ʽʽHi, I’m Benjamin Nunn – critic, gourmand and author of Ben Viveur. I like to eat and drink. And cook. And write.

You might have read me in an in-flight magazine, or a beer publication, but here on my own blog I'm liberated from the editorial shackles of others so anything goes.

I deal with real food and drink in the real world, aiming to create recipes that taste awesome, but which can be created by mere mortals without the need for tons of specialist equipment and a doctorate in food science. Likewise, I tend to review relaxed establishments that you might visit on a whim without having to sell your first-born, rather than hugely expensive restaurants and style bars in the middle of nowhere with a velvet rope barrier, a stringent dress code and a six-month waiting list!

There's plenty of robust opinion, commentary on the world of food and drink, and lots of swearing, so look away now if you're easily offended.

Otherwise, tuck your bib in, fill your glass and turbo-charge your tastebuds. We're going for a ride... Ben Appetit!
ʼʼ

Thursday, March 14, 2013

Just desserts?

If the best starter I've eaten this year was the foie gras at the Gay Hussar, then the best dessert I've had must surely be...

Well, let's begin at the beginning, shall we?

This week my Royal British Legion colleagues and I celebrated the public launch of our MoneyForce programme with a post-launch lunch and were keen to try somewhere new and different, near the office in the Borough area.

The rooftop take on shabby chic?
And so we found The Rooftop Cafe @ The Exchange in London Bridge street.

Merely finding it is a challenge in itself as it's extremely well hidden.

One has to go into a fairly nondescript office building next door to 'All Bar One', up a couple of floors in a lift (or take the stairs as I did), then ascend several more flights of rather shabby, fire-escapey stairs before finally arriving in the loft space where you'll find the Rooftop Cafe - an open kitchen, a few tables and one private dining room where our table was waiting for us.

I try not to be swayed by the fickleness of first impressions, but getting into the place isn't a red carpet experience - it all feels sort of unfinished right now. By the Summer there will be a proper outdoor rooftop bit which will increase their capacity, and being so close to the Shard, you can see where they think the money is.

That does rely on people actually being able to find the place though.



But who cares what it looks like if the food rocks?!?


Menus are admirably concise and change daily depending on what fresh ingredients are available, although it wasn't the kind of menu that dances on the table with inspiration. Nonetheless, I've nothing against simple dishes executed well.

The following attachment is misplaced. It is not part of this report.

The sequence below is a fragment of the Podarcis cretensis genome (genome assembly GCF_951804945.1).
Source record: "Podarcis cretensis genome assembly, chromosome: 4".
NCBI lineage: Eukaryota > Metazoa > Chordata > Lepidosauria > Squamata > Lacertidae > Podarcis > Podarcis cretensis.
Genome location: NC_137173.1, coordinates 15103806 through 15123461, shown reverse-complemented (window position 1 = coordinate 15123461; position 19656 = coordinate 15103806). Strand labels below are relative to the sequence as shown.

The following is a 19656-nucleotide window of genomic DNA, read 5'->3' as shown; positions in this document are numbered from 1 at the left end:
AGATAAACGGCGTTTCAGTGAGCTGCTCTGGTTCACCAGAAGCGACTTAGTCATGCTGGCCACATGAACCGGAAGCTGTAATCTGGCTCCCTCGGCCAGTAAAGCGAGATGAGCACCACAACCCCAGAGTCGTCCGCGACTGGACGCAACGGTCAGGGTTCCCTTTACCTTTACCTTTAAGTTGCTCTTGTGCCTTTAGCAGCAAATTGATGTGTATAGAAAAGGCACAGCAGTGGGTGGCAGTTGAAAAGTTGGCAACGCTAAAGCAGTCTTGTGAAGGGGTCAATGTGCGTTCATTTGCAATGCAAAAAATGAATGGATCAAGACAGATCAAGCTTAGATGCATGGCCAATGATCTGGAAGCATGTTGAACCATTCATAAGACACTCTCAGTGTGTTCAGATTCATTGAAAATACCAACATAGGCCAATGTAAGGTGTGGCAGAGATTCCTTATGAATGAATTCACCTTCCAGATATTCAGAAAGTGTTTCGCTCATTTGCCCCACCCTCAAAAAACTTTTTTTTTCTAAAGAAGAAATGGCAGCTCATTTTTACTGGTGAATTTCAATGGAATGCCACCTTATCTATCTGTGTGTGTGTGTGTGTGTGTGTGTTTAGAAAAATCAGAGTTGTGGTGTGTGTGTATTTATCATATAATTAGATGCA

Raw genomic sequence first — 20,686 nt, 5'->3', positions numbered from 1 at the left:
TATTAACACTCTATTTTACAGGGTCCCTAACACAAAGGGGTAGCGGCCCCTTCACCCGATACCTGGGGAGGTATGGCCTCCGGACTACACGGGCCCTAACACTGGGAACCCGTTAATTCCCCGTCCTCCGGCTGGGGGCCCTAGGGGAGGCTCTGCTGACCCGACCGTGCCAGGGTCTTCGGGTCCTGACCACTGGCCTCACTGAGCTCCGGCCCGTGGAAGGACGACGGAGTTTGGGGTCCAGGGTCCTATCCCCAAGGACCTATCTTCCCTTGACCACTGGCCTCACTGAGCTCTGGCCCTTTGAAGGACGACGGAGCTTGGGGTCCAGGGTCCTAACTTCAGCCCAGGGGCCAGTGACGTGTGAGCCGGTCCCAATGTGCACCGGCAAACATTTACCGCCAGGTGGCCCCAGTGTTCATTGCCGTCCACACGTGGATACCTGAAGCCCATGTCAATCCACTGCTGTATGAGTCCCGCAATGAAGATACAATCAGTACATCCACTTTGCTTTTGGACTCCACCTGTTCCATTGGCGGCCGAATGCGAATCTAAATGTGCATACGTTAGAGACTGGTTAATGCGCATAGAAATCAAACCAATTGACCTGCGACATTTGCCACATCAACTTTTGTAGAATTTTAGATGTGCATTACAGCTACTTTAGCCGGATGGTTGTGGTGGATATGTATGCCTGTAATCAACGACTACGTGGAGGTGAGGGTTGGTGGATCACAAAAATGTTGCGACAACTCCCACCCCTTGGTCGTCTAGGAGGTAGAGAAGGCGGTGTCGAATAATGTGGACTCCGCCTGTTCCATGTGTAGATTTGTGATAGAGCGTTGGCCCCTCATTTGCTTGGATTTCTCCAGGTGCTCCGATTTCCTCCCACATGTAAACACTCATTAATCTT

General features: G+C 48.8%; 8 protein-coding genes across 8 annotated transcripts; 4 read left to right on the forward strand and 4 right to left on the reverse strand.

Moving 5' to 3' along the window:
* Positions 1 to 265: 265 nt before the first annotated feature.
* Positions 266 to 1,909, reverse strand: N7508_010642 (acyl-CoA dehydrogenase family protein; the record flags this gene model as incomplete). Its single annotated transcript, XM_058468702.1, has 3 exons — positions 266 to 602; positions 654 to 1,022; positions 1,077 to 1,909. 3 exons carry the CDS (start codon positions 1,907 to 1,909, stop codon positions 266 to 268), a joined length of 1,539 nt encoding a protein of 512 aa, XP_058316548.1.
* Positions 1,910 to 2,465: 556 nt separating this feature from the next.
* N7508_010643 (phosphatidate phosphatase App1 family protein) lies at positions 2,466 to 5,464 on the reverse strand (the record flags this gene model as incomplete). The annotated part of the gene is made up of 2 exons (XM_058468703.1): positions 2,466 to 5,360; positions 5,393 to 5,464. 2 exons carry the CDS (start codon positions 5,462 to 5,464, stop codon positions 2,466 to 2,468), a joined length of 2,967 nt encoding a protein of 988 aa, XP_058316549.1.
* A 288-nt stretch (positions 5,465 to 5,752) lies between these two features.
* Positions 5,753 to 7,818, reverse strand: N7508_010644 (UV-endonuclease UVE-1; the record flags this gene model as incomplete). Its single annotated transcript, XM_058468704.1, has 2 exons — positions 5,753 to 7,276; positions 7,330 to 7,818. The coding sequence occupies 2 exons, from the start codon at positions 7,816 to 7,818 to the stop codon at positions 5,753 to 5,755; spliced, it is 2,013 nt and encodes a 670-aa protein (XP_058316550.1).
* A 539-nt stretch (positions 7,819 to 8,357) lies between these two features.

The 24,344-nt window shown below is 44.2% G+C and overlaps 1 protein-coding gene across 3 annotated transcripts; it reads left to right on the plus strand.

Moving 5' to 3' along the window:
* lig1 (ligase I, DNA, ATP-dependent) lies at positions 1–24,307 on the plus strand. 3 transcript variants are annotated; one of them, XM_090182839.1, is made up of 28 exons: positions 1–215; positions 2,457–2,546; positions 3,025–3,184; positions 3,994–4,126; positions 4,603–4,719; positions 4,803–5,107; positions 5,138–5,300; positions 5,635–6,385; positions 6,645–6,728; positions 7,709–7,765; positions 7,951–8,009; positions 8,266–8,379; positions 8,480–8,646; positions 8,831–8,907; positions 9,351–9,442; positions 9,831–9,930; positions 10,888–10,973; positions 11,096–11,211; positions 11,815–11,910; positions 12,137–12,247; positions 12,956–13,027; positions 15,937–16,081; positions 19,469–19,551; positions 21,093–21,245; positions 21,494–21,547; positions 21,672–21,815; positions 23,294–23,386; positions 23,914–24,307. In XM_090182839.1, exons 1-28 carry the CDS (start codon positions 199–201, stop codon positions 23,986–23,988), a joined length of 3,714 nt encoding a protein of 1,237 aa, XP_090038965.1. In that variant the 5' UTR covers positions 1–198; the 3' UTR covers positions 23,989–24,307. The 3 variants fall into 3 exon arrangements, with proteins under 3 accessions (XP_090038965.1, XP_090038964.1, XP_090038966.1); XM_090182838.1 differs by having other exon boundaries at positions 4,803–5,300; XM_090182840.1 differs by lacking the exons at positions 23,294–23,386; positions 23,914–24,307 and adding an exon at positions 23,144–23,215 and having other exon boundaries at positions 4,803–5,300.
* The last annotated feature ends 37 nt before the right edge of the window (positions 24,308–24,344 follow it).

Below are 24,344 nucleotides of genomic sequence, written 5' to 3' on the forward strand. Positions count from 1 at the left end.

We'd asked for a special £25 set menu, which included a choice of four starters, four mains and four desserts (if you count cheese as a dessert, which I don't, obviously).

Uninspiring fungii...
My starter was the Mushrooms with Garlic and Hazelnut Butter, and I have to admit to feeling a little underwhelmed. Not to mention underfed.

It was small, a bit drab-looking, half-heartedly artistically presented, and a bit lukewarm, which wasn't a good start. The mushrooms were of the wild, tangly, earthy variety, which is all well and good, but the dish was subtle to the point of blandness.

It needed more oomph - specifically more garlic and more salt - and I'd have mixed in some more flavoursome shroom varieties, and perhaps gone for an anchovy butter or a cream-based sauce.


I could also have chosen a beef broth, a salad of radish, mint and scallions, or pancetta with stilton and pear. It was hard to get too excited about any of it. I should mention that the crusty artisan bread on the table was very nice indeed and was actually the best bit of the first course!

Now to the main - a Lamb Shank on a bed of Cous-Cous, which was on the menu as a replacement for 'spicy lamb with sweet potato' which had run out.

The lamb was slow-cooked to a state of tenderness and the meat fell off the bone when probed with a fork, but my criticism again would be the lack of any serious seasoning.

...followed by uninspiring lamb
The cous-cous was nice enough (well, as nice as cous-cous can be) with raisins, olives and the occasional little piece of dried apricot, which gave it a North African feel, but the lamb should have been done the same way and it wasn't.


Where was the cumin? Where was the fiery ginger? It should've been bursting with flavour and it wasn't. It was just a shank of lamb.

There was a big dollop of sour cream on top, which seemed to make little sense in the context of either the lamb or the cous-cous.

They gain brownie points for talking about the wines with customers though, and their Argentinian red was surprisingly robust for a house wine, and it certainly wasn't required to stand up to a lot of aggressive flavours on the plate.